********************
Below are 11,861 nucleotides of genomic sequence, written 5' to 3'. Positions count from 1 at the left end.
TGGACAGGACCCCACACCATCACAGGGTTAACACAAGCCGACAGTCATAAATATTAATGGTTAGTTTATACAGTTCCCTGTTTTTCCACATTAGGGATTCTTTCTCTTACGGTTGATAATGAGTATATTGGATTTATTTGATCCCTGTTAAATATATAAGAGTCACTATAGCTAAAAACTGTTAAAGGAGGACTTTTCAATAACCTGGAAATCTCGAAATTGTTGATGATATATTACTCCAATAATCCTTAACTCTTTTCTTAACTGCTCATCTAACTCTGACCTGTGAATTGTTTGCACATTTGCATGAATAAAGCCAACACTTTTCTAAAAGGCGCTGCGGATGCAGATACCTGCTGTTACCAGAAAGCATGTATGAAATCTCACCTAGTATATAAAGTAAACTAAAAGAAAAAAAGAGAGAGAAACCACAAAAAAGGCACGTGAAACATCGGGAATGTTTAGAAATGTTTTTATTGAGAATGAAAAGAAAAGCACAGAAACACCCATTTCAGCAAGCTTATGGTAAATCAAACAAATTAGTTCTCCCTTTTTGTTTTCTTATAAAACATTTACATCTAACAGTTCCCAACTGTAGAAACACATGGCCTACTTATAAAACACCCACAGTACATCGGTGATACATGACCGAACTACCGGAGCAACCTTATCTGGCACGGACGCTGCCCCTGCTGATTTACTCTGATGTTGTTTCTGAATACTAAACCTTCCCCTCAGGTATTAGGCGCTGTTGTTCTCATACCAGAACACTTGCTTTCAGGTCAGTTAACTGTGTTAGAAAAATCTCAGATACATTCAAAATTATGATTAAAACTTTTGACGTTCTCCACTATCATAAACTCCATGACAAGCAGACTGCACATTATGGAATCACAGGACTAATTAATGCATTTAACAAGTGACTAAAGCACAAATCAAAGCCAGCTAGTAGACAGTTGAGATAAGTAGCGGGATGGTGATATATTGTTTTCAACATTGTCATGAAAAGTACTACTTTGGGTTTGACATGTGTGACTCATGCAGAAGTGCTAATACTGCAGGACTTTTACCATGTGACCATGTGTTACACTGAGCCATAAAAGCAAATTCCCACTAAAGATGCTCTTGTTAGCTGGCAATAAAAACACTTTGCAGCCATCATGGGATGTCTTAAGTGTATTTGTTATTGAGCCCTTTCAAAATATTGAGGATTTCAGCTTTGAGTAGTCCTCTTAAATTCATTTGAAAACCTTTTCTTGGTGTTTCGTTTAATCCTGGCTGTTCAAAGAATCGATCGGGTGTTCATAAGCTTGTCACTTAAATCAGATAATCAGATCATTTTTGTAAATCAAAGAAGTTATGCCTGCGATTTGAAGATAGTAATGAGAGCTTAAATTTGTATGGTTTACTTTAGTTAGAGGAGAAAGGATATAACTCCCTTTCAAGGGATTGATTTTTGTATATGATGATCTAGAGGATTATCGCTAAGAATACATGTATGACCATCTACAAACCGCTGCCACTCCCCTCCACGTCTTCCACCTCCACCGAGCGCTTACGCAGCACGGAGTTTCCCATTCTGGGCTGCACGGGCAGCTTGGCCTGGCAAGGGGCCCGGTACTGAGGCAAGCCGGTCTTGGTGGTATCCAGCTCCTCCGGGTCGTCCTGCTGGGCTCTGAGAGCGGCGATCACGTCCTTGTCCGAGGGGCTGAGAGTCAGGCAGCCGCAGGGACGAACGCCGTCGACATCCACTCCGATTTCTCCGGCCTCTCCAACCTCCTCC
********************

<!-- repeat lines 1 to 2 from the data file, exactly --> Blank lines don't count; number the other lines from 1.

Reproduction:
Below are 11,861 nucleotides of genomic sequence, written 5' to 3'. Positions count from 1 at the left end.
TGGACAGGACCCCACACCATCACAGGGTTAACACAAGCCGACAGTCATAAATATTAATGGTTAGTTTATACAGTTCCCTGTTTTTCCACATTAGGGATTCTTTCTCTTACGGTTGATAATGAGTATATTGGATTTATTTGATCCCTGTTAAATATATAAGAGTCACTATAGCTAAAAACTGTTAAAGGAGGACTTTTCAATAACCTGGAAATCTCGAAATTGTTGATGATATATTACTCCAATAATCCTTAACTCTTTTCTTAACTGCTCATCTAACTCTGACCTGTGAATTGTTTGCACATTTGCATGAATAAAGCCAACACTTTTCTAAAAGGCGCTGCGGATGCAGATACCTGCTGTTACCAGAAAGCATGTATGAAATCTCACCTAGTATATAAAGTAAACTAAAAGAAAAAAAGAGAGAGAAACCACAAAAAAGGCACGTGAAACATCGGGAATGTTTAGAAATGTTTTTATTGAGAATGAAAAGAAAAGCACAGAAACACCCATTTCAGCAAGCTTATGGTAAATCAAACAAATTAGTTCTCCCTTTTTGTTTTCTTATAAAACATTTACATCTAACAGTTCCCAACTGTAGAAACACATGGCCTACTTATAAAACACCCACAGTACATCGGTGATACATGACCGAACTACCGGAGCAACCTTATCTGGCACGGACGCTGCCCCTGCTGATTTACTCTGATGTTGTTTCTGAATACTAAACCTTCCCCTCAGGTATTAGGCGCTGTTGTTCTCATACCAGAACACTTGCTTTCAGGTCAGTTAACTGTGTTAGAAAAATCTCAGATACATTCAAAATTATGATTAAAACTTTTGACGTTCTCCACTATCATAAACTCCATGACAAGCAGACTGCACATTATGGAATCACAGGACTAATTAATGCATTTAACAAGTGACTAAAGCACAAATCAAAGCCAGCTAGTAGACAGTTGAGATAAGTAGCGGGATGGTGATATATTGTTTTCAACATTGTCATGAAAAGTACTACTTTGGGTTTGACATGTGTGACTCATGCAGAAGTGCTAATACTGCAGGACTTTTACCATGTGACCATGTGTTACACTGAGCCATAAAAGCAAATTCCCACTAAAGATGCTCTTGTTAGCTGGCAATAAAAACACTTTGCAGCCATCATGGGATGTCTTAAGTGTATTTGTTATTGAGCCCTTTCAAAATATTGAGGATTTCAGCTTTGAGTAGTCCTCTTAAATTCATTTGAAAACCTTTTCTTGGTGTTTCGTTTAATCCTGGCTGTTCAAAGAATCGATCGGGTGTTCATAAGCTTGTCACTTAAATCAGATAATCAGATCATTTTTGTAAATCAAAGAAGTTATGCCTGCGATTTGAAGATAGTAATGAGAGCTTAAATTTGTATGGTTTACTTTAGTTAGAGGAGAAAGGATATAACTCCCTTTCAAGGGATTGATTTTTGTATATGATGATCTAGAGGATTATCGCTAAGAATACATGTATGACCATCTACAAACCGCTGCCACTCCCCTCCACGTCTTCCACCTCCACCGAGCGCTTACGCAGCACGGAGTTTCCCATTCTGGGCTGCACGGGCAGCTTGGCCTGGCAAGGGGCCCGGTACTGAGGCAAGCCGGTCTTGGTGGTATCCAGCTCCTCCGGGTCGTCCTGCTGGGCTCTGAGAGCGGCGATCACGTCCTTGTCCGAGGGGCTGAGAGTCAGGCAGCCGCAGGGACGAACGCCGTCGACATCCACTCCGATTTCTCCGGCCTCTCCAACCTCCTCC